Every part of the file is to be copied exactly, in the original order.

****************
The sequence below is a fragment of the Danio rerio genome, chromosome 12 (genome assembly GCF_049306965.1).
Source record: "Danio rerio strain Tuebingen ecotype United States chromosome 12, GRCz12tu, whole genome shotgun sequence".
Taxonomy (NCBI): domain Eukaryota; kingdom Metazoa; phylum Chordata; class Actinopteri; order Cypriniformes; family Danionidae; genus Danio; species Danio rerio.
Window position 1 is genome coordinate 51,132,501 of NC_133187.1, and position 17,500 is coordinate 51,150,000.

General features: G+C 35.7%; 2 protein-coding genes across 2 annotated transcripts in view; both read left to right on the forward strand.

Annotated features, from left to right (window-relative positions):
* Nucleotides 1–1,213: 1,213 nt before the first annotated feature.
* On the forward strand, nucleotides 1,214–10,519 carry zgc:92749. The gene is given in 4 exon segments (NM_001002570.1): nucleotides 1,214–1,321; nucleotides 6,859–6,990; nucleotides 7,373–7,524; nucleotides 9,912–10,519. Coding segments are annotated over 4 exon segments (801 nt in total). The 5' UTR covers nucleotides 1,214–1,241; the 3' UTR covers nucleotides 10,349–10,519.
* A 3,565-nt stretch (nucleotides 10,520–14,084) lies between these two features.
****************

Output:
The sequence below is a fragment of the Danio rerio genome, chromosome 12 (genome assembly GCF_049306965.1).
Source record: "Danio rerio strain Tuebingen ecotype United States chromosome 12, GRCz12tu, whole genome shotgun sequence".
Taxonomy (NCBI): domain Eukaryota; kingdom Metazoa; phylum Chordata; class Actinopteri; order Cypriniformes; family Danionidae; genus Danio; species Danio rerio.
Window position 1 is genome coordinate 51,132,501 of NC_133187.1, and position 17,500 is coordinate 51,150,000.

General features: G+C 35.7%; 2 protein-coding genes across 2 annotated transcripts in view; both read left to right on the forward strand.

Annotated features, from left to right (window-relative positions):
* Nucleotides 1–1,213: 1,213 nt before the first annotated feature.
* On the forward strand, nucleotides 1,214–10,519 carry zgc:92749. The gene is given in 4 exon segments (NM_001002570.1): nucleotides 1,214–1,321; nucleotides 6,859–6,990; nucleotides 7,373–7,524; nucleotides 9,912–10,519. Coding segments are annotated over 4 exon segments (801 nt in total). The 5' UTR covers nucleotides 1,214–1,241; the 3' UTR covers nucleotides 10,349–10,519.
* A 3,565-nt stretch (nucleotides 10,520–14,084) lies between these two features.